IMF cuts 2013 growth forecast as it warns of need for urgency in EU
The International Monetary Fund (IMF) yesterday cut its global growth forecast and warned that the outlook could dim further if policymakers in Europe do not act with enough force and speed to quell their region's debt crisis.
In a mid-year health check of the world economy, the IMF shaved its 2013 forecast for global economic growth to 3.9pc from the 4.1pc it projected in April, trimming projections for most advanced and emerging economies. It left its 2012 forecast unchanged at 3.5pc.
It left Ireland's growth figures unchanged and said the country was "on track" to meet the programme targets and keep pace with the objective of reaching the 3pc of GDP eurozone threshold for the headline deficit by 2015.
"The general government deficit target of 8.6pc of GDP for 2012 appears likely to be met, especially given the slightly better than expected fiscal performance through May," it said.
In a surprise move, the fund slashed growth projections for the UK to 0.2pc this year and to 1.4pc in 2013 -- well below what Britain's official forecaster, the Office for Budget Responsibility, predicted in March.
The sharp downgrade chimes with other economists' darkening assessments, and the IMF said it was too soon to say if a recent flurry of official measures to stimulate growth would be enough, or if the government would have to ease back further on its fiscal austerity plans.
It also cautioned that the productive capacity in a number of emerging market economies, such as China, India and Brazil, might be lower than previously believed and future growth could disappoint.
"Downside risks to this weaker global outlook continue to loom large," the IMF said in an update of its World Economic Outlook. "The most immediate risk is still that delayed or insufficient policy action will further escalate the euro-area crisis."
The global lender said advanced economies would only grow 1.4pc this year and 1.9pc in 2013. It chopped its forecast for growth in emerging economies this year and next, projecting they would expand 5.9pc in 2013 and 5.6pc in 2012. Both figures are 0.1 percentage points lower than in April.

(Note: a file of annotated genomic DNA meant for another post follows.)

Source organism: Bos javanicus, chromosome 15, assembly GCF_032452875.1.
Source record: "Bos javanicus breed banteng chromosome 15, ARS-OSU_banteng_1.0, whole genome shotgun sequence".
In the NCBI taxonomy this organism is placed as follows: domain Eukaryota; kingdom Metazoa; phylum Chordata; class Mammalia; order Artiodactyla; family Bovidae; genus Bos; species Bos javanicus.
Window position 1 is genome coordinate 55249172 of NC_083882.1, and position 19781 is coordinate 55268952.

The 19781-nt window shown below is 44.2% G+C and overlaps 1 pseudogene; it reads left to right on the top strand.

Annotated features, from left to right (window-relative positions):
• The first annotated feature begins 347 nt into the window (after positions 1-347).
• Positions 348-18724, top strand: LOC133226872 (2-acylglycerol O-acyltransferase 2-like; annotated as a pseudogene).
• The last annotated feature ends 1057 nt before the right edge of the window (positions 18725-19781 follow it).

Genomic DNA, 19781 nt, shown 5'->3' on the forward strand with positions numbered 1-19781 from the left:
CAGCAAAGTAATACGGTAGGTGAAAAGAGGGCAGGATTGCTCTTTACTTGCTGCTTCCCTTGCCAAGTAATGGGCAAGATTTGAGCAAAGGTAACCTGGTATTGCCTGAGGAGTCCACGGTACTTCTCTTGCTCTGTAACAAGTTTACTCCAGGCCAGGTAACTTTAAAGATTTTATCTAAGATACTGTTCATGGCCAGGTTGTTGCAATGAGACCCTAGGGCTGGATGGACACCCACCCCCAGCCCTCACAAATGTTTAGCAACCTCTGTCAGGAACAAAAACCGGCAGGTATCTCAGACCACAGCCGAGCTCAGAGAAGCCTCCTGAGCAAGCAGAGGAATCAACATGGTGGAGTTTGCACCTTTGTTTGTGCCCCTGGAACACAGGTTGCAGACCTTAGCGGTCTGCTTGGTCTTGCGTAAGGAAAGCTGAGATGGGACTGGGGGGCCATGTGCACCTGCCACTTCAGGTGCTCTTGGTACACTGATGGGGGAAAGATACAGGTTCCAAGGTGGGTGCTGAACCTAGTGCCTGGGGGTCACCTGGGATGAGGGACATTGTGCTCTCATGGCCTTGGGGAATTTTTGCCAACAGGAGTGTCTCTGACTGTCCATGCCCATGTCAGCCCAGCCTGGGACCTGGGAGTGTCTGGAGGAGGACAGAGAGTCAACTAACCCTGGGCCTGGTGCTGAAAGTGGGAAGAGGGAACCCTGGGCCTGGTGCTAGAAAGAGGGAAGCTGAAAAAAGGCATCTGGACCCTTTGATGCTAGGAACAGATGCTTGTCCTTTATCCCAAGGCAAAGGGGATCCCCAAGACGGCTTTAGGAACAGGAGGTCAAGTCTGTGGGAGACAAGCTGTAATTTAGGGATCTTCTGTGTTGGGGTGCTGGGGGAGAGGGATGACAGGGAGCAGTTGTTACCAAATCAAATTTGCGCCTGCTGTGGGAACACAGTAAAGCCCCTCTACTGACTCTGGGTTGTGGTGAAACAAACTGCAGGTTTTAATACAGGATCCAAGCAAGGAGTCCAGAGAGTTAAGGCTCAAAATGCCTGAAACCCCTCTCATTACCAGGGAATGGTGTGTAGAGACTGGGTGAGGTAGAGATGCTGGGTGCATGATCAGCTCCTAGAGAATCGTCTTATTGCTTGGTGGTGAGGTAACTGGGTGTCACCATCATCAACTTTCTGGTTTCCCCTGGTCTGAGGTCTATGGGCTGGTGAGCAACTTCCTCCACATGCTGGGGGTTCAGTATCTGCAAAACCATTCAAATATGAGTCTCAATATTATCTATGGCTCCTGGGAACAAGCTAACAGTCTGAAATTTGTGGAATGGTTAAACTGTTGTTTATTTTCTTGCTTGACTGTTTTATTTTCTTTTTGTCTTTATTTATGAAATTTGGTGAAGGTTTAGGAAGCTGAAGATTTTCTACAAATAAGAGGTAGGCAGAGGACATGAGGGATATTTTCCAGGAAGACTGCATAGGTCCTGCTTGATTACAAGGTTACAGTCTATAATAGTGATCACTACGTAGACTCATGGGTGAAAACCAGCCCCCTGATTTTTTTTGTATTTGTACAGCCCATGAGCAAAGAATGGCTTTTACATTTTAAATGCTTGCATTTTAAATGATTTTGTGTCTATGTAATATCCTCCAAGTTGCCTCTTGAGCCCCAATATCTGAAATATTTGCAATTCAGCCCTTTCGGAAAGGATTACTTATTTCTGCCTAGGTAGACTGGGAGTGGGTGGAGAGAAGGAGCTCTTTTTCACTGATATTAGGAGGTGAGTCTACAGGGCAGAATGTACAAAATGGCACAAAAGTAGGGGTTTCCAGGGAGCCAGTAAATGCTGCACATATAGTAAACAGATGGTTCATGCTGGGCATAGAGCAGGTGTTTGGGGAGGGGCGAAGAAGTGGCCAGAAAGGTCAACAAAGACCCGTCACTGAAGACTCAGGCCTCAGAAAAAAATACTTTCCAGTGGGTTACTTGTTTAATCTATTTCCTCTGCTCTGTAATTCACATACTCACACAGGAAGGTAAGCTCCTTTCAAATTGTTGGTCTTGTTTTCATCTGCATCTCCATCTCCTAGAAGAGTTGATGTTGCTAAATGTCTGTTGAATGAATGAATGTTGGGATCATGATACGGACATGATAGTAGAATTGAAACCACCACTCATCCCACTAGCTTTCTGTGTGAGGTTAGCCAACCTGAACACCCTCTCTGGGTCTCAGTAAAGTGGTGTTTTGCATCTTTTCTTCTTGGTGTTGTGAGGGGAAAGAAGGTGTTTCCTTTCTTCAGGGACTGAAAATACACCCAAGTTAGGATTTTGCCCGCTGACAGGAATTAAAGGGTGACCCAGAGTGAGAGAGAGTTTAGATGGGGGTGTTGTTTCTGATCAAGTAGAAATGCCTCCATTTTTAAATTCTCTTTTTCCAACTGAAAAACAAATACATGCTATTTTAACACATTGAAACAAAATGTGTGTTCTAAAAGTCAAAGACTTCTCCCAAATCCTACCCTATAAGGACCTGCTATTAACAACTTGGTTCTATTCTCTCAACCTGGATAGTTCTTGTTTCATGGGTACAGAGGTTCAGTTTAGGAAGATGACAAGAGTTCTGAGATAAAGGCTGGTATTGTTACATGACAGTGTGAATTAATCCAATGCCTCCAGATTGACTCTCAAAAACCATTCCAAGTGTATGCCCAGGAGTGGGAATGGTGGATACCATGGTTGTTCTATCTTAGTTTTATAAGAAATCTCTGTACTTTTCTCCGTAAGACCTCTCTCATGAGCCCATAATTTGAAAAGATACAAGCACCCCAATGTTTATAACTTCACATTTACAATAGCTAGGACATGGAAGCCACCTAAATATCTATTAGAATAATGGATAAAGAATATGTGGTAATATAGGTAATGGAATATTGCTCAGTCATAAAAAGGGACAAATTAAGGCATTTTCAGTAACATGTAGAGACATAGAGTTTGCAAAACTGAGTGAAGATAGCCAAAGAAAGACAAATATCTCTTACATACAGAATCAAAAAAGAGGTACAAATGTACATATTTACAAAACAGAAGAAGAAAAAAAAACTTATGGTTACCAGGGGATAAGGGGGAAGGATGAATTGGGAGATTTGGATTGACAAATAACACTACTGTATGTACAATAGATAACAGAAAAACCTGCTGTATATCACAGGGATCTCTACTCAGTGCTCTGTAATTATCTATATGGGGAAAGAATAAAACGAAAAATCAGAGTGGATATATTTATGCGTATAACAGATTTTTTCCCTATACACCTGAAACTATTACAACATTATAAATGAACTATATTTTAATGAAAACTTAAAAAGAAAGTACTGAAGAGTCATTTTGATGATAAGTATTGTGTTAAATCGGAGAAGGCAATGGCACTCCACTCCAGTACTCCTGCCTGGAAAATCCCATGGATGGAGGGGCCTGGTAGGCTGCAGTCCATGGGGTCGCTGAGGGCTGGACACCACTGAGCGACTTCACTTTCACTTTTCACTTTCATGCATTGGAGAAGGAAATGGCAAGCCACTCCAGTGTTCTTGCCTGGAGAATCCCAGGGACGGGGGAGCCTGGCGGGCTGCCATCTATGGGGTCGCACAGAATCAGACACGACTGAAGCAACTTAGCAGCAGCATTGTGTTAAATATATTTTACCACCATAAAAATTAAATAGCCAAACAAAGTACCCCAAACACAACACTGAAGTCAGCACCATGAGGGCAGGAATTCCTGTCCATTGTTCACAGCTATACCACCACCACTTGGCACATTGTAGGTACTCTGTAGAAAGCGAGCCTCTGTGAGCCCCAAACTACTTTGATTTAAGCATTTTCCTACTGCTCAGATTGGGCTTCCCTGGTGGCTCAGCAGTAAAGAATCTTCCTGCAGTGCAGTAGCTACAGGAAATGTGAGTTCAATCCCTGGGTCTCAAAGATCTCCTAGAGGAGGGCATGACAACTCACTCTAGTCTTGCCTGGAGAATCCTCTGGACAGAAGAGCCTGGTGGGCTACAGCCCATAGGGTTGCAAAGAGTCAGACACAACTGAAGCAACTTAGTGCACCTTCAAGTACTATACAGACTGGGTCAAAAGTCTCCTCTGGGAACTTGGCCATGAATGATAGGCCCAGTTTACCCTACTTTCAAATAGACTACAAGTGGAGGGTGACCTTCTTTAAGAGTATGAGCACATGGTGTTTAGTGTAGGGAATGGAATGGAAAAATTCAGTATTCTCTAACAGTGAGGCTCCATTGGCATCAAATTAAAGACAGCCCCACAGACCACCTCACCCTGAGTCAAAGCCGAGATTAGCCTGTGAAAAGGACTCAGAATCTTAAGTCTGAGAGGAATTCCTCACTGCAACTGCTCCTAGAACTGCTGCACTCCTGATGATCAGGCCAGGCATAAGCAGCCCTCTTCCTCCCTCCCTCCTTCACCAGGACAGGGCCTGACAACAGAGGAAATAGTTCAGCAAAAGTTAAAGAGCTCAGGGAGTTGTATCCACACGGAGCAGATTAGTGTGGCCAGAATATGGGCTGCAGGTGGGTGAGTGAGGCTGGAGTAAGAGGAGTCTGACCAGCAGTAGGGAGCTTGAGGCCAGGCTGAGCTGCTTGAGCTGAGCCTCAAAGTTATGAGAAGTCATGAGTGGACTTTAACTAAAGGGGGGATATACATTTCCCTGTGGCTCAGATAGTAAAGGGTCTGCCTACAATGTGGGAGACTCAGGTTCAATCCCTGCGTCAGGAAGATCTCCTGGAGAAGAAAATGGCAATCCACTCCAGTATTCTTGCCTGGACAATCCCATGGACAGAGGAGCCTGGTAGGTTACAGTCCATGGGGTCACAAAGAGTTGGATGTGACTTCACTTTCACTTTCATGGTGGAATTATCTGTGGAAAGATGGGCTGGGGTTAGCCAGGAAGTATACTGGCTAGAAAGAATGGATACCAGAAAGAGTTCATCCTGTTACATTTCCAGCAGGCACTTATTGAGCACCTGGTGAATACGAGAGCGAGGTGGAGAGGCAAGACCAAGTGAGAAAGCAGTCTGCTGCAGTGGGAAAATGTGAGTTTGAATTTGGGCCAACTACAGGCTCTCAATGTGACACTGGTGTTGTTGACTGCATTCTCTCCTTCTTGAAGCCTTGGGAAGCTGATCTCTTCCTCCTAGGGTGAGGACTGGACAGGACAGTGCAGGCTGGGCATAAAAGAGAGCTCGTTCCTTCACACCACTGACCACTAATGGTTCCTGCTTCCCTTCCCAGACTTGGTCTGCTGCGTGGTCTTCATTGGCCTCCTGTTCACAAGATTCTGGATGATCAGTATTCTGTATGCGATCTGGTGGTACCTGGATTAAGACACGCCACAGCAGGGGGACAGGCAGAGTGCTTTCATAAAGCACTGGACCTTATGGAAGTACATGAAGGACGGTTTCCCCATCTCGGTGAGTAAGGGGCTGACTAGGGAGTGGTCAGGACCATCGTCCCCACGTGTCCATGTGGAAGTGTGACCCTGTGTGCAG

The IMF cut its growth forecast for the crisis-hit eurozone to 0.7pc in 2013, while maintaining its projection of a 0.3pc contraction this year. It said it now believed Spain's economy would shrink both this year and next.
The fund praised measures adopted by European leaders at a summit in June as "steps in the right direction" but called for more fiscal and banking integration. It urged the creation of a pan-European deposit insurance guarantee programme and a mechanism to resolve failing banks.
"The utmost priority is to resolve the crisis in the eurozone," the IMF said.
It urged the ECB to provide ample liquidity to support banks under "sufficiently lenient conditions" and nudged the central bank to further ease monetary policy. It made clear, however, that Europe was not the only risk to the outlook.
The IMF, which trimmed its US forecasts slightly, said concerns were rising over a political battle brewing over how to avoid painful automatic spending cuts and tax increases at the start of next year.
The US faces what economists are calling a "fiscal cliff", with the scheduled expiration of Bush-era tax cuts and $1.2 trillion (€0.9trn) in automatic spending reductions -- enough fiscal tightening to knock the still-weak US economy back into recession. (Reuters)